14. Student evaluation of teaching and assessment methods in pharmacology

    Directory of Open Access Journals (Sweden)

    Badyal Dinesh

    2010-01-01

    Full Text Available Background: The students are in the best position to comment on the effectiveness of any teaching system and they may be regarded as the best judges to assess the teaching and evaluation methods. Objective: This study was designed to obtain student feedback on teaching and assessment methods in the subject of pharmacology and use it for improvement. Materials and Methods: Based on student feedback from batch 2006, innovative strategies were implemented. To know the effect of these strategies feedback was obtained from subsequent batch 2007 using a written validated questionnaire covering various aspects of teaching and assessment methods. Results: Students were satisfied with all teaching methods except lecture, seminars and pharmacy exercises. Majority of the students showed preference for tutorials, short answer questions and revision classes. All students felt that there should be more time for clinical pharmacology and bedside teaching. The performance score of the students (batch 2007 indicated improvement in their scores (12% when earlier feedback suggestions were implemented. The pass percentage of the subsequent batch in university examinations improved from 90 to 100%. Conclusion: The implementation of suggestions obtained from students resulted in improvement in their performance. Hence, it is very essential to synchronize teaching and evaluation methods with special requirements of medical students.

  15. Using Empirical Article Analysis to Assess Research Methods Courses

    Science.gov (United States)

    Bachiochi, Peter; Everton, Wendi; Evans, Melanie; Fugere, Madeleine; Escoto, Carlos; Letterman, Margaret; Leszczynski, Jennifer

    2011-01-01

    Developing students who can apply their knowledge of empirical research is a key outcome of the undergraduate psychology major. This learning outcome was assessed in two research methods courses by having students read and analyze a condensed empirical journal article. At the start and end of the semester, students in multiple sections of an…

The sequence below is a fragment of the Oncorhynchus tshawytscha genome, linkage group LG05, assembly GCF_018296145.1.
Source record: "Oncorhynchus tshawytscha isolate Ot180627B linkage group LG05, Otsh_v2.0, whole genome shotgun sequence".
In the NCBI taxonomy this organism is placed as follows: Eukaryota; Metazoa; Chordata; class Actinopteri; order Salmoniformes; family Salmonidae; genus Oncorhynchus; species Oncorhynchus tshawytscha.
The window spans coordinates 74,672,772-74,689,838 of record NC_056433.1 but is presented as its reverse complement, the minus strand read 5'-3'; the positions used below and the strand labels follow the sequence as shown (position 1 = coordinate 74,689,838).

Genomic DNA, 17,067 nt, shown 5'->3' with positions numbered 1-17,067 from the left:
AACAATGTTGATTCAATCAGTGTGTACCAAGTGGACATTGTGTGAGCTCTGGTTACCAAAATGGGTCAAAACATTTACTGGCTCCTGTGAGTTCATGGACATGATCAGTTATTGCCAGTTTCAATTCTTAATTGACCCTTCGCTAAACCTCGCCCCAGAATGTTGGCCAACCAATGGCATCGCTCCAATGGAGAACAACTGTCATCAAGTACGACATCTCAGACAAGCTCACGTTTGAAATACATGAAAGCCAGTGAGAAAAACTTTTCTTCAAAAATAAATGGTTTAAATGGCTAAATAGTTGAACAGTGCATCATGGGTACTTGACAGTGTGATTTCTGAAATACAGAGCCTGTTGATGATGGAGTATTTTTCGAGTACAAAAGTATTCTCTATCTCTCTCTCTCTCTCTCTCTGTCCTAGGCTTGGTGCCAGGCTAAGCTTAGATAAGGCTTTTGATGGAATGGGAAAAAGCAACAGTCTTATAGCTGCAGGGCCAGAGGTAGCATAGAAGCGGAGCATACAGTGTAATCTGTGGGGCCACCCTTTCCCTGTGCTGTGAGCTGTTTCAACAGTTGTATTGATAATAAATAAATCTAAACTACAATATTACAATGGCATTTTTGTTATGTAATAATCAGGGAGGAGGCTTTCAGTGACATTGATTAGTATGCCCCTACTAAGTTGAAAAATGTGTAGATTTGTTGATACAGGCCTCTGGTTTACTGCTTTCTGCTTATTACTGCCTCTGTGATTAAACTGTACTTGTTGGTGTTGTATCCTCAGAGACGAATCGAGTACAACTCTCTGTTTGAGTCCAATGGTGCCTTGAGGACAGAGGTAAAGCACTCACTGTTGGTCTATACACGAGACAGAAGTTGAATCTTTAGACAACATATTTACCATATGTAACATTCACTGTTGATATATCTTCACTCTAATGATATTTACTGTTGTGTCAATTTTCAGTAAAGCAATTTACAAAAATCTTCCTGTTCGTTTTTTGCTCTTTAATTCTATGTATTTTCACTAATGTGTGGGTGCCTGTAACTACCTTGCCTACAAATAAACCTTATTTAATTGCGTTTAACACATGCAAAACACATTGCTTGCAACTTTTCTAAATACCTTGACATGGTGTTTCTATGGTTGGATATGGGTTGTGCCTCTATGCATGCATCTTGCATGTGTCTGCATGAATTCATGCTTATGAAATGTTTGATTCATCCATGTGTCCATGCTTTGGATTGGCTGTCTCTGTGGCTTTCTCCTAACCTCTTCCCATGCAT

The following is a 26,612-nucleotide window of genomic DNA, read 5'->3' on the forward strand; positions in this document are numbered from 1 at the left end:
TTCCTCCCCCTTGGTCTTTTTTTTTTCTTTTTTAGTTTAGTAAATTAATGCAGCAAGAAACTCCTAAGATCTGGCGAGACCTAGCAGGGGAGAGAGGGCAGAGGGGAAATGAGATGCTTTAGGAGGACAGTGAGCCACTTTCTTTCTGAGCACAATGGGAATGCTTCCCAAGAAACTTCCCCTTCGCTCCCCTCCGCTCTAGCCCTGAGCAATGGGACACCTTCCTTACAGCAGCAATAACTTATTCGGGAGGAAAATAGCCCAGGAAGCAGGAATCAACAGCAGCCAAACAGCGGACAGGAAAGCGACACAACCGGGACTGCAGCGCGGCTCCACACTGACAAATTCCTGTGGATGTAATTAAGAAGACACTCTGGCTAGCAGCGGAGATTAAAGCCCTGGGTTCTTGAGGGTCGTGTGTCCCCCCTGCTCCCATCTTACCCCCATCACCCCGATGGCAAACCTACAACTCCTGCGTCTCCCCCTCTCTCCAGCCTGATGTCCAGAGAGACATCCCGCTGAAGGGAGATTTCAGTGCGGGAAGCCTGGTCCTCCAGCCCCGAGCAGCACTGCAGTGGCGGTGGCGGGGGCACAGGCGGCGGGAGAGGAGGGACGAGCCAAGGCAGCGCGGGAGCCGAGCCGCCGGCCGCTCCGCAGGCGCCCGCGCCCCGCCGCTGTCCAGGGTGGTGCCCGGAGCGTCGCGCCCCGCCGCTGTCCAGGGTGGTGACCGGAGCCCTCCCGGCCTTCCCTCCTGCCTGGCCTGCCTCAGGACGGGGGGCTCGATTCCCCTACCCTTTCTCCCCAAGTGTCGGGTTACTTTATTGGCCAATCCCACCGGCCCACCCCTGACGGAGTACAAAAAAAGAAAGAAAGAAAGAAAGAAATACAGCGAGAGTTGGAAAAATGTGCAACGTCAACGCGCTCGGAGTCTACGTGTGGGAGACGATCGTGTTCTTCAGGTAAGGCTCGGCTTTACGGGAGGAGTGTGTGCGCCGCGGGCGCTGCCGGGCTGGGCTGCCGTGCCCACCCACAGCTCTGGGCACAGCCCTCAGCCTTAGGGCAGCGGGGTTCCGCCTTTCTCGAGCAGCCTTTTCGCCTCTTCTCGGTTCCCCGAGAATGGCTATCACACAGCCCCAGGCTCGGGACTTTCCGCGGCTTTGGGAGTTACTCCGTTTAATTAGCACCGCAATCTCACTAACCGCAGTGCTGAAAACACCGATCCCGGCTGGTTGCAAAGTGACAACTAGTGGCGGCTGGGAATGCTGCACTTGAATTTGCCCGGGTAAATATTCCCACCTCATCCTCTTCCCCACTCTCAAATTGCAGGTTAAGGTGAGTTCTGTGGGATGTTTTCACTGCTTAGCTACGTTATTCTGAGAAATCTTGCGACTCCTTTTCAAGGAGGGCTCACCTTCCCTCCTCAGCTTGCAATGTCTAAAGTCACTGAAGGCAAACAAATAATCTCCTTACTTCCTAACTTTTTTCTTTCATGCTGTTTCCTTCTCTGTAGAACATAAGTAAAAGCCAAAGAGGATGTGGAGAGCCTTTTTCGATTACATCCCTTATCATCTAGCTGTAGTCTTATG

16. River Pollution: Part II. Biological Methods for Assessing Water Quality.

    Science.gov (United States)

    Openshaw, Peter

    1984-01-01

    Discusses methods used in the biological assessment of river quality and such indicators of clean and polluted waters as the Trent Biotic Index, Chandler Score System, and species diversity indexes. Includes a summary of a river classification scheme based on quality criteria related to water use. (JN)

  17. Assessment method for buildings' Rehabilitation needs: Development and application

    NARCIS (Netherlands)

    Vilhena, A.; Costa Branco De Oliveira Pedro, J.A.; Vasconcelos de Paiva, J.

    2010-01-01

    The purpose of this study was to develop an assessment method of a building rehabilitation needs. It was considered that a building needs rehabilitation if it would not comply with the functional requirements defined in Portuguese legislation or determined by good practices of design and constructio

  18. Methodology for Collision Risk Assessment of an Airspace Flow Corridor Concept

    Science.gov (United States)

    Zhang, Yimin